The Key to Good Health is Happiness, as Revealed by 75-year-long Study
Did you know that being happy, just might put you in better health? A study conducted by Harvard researchers revealed what has been on-going for the last 80 years, and that is “Happiness is integral to good health”.
Done over the course of 75 years, the Harvard Grant Study was one of the longest and most comprehensive studies in history, that is according to The Atlantic, which published a story on it in 2009.
The study began in 1938 and followed 268 Harvard undergraduate men who came from all background. For a long time, researchers tracked a range of factors in the participants’ lives, including alcohol intake, intelligence levels, income and relationships.
In 2012, their findings were published in a book by Harvard psychiatrist George Vaillant, who led the study from 1972 to 2004. In a Harvard University Press video, Vaillant describes the study as being the only one of its kind. This is because the 268 men participants allowed researchers to present their lives in a three-dimensional way, which results in a combination of statistics and anecdotes about the human experience.
Secrets to What It Takes to Live a Happy Life:
- Connections and meaningful relationships are important.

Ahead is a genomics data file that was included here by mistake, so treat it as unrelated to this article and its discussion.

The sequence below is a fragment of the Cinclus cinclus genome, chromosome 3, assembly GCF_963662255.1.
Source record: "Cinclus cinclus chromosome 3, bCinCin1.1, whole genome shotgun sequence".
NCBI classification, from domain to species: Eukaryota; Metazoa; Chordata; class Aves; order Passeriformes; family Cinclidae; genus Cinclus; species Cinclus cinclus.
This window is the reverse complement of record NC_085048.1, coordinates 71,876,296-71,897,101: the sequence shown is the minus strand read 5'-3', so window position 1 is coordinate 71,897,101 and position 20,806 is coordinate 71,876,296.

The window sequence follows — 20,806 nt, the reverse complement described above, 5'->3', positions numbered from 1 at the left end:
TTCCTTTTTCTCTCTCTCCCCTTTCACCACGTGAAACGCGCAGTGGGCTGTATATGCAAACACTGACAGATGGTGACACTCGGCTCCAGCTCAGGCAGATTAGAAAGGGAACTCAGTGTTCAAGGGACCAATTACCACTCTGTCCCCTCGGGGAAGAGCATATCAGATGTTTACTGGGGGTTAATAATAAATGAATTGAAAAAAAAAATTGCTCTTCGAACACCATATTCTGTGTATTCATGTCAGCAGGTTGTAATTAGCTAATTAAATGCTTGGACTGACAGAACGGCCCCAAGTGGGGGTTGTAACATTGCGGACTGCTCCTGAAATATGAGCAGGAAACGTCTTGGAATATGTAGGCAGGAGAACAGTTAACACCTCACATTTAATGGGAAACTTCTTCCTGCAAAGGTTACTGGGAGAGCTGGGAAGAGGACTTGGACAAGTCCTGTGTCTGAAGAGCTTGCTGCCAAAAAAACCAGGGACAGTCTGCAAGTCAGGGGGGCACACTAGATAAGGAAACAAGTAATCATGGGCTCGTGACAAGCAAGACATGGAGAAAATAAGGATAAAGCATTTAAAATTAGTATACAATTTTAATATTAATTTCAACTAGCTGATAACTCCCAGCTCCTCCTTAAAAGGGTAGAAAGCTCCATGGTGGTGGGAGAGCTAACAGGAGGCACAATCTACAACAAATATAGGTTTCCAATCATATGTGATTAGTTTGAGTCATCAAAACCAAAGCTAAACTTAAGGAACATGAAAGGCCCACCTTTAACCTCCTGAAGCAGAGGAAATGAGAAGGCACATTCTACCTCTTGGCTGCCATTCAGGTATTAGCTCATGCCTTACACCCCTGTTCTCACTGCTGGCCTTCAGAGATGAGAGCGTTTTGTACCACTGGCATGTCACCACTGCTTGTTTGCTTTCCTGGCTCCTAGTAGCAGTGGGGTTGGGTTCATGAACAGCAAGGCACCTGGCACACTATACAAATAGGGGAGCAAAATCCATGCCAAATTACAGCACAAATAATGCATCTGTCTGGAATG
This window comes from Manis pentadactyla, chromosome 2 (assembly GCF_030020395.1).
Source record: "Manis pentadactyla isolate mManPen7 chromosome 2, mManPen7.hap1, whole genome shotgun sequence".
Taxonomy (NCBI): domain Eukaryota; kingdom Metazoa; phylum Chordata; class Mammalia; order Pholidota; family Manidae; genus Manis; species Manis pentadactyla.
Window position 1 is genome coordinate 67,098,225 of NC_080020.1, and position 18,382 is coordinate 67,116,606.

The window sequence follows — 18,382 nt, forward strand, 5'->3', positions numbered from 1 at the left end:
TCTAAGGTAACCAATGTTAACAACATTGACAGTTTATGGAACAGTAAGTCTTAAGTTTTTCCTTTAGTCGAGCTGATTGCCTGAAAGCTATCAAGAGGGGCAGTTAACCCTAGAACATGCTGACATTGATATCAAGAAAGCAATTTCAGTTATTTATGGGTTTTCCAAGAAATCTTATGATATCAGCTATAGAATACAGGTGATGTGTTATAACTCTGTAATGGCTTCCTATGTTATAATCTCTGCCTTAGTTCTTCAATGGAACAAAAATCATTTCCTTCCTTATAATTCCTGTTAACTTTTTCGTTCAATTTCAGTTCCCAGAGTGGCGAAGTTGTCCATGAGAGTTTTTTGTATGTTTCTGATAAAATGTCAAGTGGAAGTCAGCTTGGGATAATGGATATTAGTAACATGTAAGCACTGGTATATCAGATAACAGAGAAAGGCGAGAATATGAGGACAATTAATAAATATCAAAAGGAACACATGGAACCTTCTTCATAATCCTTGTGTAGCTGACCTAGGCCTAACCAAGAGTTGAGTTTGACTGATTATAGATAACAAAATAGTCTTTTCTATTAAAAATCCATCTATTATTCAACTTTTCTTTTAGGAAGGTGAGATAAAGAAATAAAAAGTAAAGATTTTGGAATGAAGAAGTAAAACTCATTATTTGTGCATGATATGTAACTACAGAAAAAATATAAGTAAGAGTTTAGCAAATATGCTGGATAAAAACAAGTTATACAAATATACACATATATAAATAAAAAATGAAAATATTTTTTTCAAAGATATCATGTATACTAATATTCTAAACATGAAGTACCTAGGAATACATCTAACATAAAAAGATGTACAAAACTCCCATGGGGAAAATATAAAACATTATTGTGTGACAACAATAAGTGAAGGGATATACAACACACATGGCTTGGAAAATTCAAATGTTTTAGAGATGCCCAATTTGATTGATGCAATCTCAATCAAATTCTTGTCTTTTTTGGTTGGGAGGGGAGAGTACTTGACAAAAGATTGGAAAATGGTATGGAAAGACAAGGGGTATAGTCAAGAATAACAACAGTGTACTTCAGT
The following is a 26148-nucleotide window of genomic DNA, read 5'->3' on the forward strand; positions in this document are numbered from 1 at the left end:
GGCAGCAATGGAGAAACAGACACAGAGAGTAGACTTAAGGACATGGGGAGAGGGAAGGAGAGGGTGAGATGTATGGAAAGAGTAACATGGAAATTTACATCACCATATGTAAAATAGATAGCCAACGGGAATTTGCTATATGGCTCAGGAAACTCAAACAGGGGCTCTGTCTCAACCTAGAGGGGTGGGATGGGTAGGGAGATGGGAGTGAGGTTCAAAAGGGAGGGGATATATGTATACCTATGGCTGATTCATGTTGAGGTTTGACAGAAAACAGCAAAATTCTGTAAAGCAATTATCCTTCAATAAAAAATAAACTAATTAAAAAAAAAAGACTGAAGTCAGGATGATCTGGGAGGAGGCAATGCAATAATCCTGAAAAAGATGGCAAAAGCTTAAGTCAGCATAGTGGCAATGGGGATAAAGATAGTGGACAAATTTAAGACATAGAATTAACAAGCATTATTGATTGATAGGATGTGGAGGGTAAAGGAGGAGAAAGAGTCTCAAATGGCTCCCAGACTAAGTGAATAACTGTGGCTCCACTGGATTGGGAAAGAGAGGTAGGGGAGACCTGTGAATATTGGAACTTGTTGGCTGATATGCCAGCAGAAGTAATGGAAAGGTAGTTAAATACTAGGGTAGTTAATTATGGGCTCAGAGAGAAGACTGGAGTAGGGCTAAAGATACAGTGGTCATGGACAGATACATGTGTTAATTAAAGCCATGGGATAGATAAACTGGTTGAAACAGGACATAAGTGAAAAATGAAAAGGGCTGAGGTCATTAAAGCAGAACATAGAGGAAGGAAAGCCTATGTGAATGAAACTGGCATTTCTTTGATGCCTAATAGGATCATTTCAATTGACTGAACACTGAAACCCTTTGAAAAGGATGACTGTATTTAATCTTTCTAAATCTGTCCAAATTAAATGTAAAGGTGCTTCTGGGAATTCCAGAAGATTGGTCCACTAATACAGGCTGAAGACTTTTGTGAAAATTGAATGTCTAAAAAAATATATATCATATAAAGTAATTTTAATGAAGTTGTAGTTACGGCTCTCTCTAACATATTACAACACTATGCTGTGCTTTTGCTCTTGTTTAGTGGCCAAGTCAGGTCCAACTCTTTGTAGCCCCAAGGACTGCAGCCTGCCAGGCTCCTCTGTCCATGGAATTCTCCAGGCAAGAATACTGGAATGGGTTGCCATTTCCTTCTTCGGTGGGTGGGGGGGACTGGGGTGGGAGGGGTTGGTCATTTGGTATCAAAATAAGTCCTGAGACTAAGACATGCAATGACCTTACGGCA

- More power and money does not mean more happiness.
- Value and put more important to love above all.
- Happiness can be found at any point in your life, because it is never too late to change.
Study director named Robert Waldinger, a professor of psychiatry at Harvard Medical School and psychiatrist at Massachusetts General Hospital said, “The surprising finding is that our relationships and the happiness we are experiencing in our relationships has a powerful influence on our health. Taking care of your body is vital, but tending to your relationships is a form of self-care too”.
While most of us think of self-care as pertaining to exercise, healthy eating habits, hygiene and relaxation, it seems that keeping our personal relationships healthy is also very important.
The study revealed that maintaining good close relationships, is what truly helps individuals stay happy throughout their lives. Status and money did not lend a hand in determining who led a good life.
Ultimately, those people who reported having a strong interpersonal relationships were the ones who were the healthiest and happiest. Conversely, study participants who did not have strong relationships and were isolated, experienced declines in their physical and mental health as they aged. Previous findings have also shown that health and happiness are strongly related.